Glenn Abel stars as a 13-year-old Jewish boy coming to terms with his homosexuality in “Alien Boy.”
5/10-5/31: Fri 9 PM, Gorilla Tango Theatre, 7924 Lincoln, Skokie, 847-677-7761, gorillatango.com, $20.
Updated: May 8, 2013 6:14PM
Four men and a teenager deal with their sexuality in “Falling Man,” five monologues by Will Scheffer.
Shane Abbott, who runs Gorilla Tango’s Skokie Theatre, directs the show Friday nights through May at the theater. He also performs the title monologue.
Abbott decided to produce and direct this show because, “The writing is really strong,” he said. “It’s about sexual identity. In this day and age with all of the talk about gay marriage, I thought it was pretty current. It’s a dichotomy. You could take these stories and put females in all the roles, or teenagers or old people.”
Abbott stressed that although the monologues were written “from the mid-’80s point of view,” they’re not dated. He noted that a theme throughout the pieces is “how hard it is for people to be themselves.”
“Falling Man” is told by a man nearing death. “He’s talking about how he fell in love for the first time,” Abbott said. “And how he wants people to remember him. He was a champion cha-cha dancer. He’s dying of HIV. He really wants people to know that he loved and he lived. It’s a pretty deep piece.”
Florida native Glenn Abel, who moved to Chicago to pursue an acting career, plays a 13-year-old in “Alien Boy.” “He’s Jewish. He’s really smart,” Abel said. “They describe him in the show as a precocious child. A lot of it is about him struggling to understand and to get a grip on his identity as a homosexual.”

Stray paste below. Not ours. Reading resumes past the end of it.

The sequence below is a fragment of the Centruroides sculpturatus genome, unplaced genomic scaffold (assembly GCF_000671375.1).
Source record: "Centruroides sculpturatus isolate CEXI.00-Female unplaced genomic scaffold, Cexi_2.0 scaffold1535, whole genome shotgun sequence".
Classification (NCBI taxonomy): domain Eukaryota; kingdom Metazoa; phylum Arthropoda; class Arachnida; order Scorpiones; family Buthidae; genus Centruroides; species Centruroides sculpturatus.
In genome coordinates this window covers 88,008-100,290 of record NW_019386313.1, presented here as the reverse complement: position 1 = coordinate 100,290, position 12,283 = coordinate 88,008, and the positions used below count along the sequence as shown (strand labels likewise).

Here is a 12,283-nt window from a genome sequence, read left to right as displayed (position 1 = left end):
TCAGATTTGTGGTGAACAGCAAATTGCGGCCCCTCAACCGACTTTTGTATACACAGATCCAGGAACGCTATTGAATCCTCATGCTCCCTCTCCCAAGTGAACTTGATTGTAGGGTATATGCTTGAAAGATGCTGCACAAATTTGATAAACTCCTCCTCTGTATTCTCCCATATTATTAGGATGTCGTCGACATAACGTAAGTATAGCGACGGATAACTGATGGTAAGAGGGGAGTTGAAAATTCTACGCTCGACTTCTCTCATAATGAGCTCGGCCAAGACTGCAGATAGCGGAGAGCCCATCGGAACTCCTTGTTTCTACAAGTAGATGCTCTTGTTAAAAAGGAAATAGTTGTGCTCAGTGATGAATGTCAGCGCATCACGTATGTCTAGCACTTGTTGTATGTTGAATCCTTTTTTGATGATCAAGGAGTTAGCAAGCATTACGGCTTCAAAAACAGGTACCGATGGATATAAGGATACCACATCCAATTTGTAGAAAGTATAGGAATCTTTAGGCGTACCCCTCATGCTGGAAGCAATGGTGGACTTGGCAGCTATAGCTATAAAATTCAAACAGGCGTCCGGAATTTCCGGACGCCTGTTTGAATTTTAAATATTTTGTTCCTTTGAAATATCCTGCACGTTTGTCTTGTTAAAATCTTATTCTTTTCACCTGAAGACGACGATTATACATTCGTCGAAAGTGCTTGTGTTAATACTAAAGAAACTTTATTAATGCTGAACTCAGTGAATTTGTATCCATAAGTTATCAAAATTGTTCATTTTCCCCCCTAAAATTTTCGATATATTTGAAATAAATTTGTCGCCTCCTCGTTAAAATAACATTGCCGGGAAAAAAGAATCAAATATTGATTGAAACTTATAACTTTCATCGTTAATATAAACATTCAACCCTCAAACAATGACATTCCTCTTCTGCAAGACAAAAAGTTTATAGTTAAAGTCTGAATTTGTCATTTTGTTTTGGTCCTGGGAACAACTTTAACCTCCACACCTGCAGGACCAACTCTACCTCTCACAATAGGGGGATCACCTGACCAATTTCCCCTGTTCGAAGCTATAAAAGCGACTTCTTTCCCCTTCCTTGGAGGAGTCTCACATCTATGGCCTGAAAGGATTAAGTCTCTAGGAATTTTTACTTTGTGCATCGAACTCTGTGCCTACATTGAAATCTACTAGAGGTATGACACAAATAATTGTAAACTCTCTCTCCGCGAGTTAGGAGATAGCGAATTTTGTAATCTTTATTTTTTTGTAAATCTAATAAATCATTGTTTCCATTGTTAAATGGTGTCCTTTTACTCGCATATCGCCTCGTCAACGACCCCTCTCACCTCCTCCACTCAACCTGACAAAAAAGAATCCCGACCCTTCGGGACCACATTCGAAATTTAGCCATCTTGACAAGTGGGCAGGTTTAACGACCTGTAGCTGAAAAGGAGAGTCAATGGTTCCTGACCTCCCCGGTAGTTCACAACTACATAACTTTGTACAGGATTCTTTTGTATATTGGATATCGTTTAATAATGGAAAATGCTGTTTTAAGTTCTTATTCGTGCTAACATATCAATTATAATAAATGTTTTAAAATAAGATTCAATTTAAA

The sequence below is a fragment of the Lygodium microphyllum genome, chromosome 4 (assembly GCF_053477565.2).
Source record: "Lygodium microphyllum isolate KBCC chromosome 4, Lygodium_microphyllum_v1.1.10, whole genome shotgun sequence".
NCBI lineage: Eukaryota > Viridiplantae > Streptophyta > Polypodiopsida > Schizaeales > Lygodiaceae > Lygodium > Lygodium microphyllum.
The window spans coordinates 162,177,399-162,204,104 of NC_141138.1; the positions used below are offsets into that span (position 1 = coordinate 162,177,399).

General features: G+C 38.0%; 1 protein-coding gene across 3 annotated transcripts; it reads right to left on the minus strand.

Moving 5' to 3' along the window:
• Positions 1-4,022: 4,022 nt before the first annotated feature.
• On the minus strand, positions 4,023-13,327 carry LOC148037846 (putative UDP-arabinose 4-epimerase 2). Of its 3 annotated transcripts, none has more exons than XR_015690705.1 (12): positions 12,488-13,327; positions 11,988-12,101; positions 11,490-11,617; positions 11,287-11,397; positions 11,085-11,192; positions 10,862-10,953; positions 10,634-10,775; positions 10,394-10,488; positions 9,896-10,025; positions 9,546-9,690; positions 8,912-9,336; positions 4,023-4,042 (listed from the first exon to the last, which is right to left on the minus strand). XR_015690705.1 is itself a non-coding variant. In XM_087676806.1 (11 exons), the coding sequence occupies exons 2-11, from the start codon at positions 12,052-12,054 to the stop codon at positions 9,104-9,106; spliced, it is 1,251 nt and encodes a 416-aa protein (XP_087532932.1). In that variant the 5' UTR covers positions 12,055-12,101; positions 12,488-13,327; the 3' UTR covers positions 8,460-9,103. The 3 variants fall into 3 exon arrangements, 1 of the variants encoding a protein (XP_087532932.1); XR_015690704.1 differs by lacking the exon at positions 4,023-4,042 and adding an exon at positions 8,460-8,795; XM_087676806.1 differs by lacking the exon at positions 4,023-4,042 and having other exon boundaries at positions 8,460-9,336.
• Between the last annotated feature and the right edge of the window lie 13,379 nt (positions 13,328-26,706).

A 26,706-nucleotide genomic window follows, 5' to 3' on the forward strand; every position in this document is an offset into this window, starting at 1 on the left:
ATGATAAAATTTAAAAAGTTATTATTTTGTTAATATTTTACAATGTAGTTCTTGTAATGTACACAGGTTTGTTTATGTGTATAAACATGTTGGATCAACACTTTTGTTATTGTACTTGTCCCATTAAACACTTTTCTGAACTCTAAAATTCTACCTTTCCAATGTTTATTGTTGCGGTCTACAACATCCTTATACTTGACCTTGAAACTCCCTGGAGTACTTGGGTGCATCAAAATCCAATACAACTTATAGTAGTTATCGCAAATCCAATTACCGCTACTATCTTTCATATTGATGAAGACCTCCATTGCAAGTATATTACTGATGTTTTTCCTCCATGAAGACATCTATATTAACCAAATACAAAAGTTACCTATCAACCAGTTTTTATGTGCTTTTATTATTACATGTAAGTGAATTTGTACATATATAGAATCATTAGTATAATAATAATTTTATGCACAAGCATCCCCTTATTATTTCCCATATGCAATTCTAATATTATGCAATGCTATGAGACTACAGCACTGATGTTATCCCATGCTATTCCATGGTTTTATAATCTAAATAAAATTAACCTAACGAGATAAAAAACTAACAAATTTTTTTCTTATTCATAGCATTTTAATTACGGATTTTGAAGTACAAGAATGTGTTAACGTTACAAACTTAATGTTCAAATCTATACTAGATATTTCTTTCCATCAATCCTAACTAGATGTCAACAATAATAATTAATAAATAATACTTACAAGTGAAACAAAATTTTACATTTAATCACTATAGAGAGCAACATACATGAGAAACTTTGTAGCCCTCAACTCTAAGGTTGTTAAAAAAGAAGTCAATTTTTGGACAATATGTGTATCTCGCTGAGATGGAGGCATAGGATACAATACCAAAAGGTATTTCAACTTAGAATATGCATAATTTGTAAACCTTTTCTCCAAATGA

That reality is particularly difficult for the boy because the piece is set in the 1970s. The monologue deals with “his Jewish lineage and his relationship with his mother and the adults in his life,” Abel reported.
The sheer length of the piece is presenting a bit of a challenge for Abel. “It’s an eight-page monologue,” he said. “I’ve never had that much time to myself onstage before. It’s a little bit nerve-racking but I’m really excited about it.”
“One Man’s Meat” stars Andrew Hodson as mass murderer Jeffrey Dahmer. “This monologue is so different than anything he ever was because it takes place after his passing,” Hodson said. “It’s him in heaven hosting a cooking show. He’s got kind of a vibe a little bit like Rachel Ray in the beginning.”
“It’s surprisingly light,” Hodson insisted. “He’s kind of talking through things but then you realize the subtext of what he’s saying. He’s talking about eating people.”
The actor noted that what Dahmer is seeking to achieve in this piece is “the recipe for perfect love. That’s commonplace for everyone. That’s kind of one of the goals of life but he had taken it to such an extreme that it involved mass murder and cannibalism.”
Hodson, who is from Michigan, first appeared onstage at the age of 8 months. “I played a baby,” he joked. (His mother was in the show.) A professional dancer and singer, Hodson has performed at the Ruth Page Center for the Arts, the Lyric Opera and many other venues.
The best thing about playing Jeffrey Dahmer for Hodson is that, “It’s such a departure from who I am. If I do it well, and I hope I do, there will be minutes where you forget who this is.”
A fourth monologue, “Tennessee and Me,” is about a male hustler who becomes inhabited by the spirit of Tennessee Williams.
“Fire Dance” focuses on a drag queen who performs as a fire dancer and her memories of her idol.
Abbott concluded that what these plays have in common is that, “They are talking about how they came into contact with love and what it did to them — and how they found themselves.”
Myrna Petlicki is a local free-lance writer.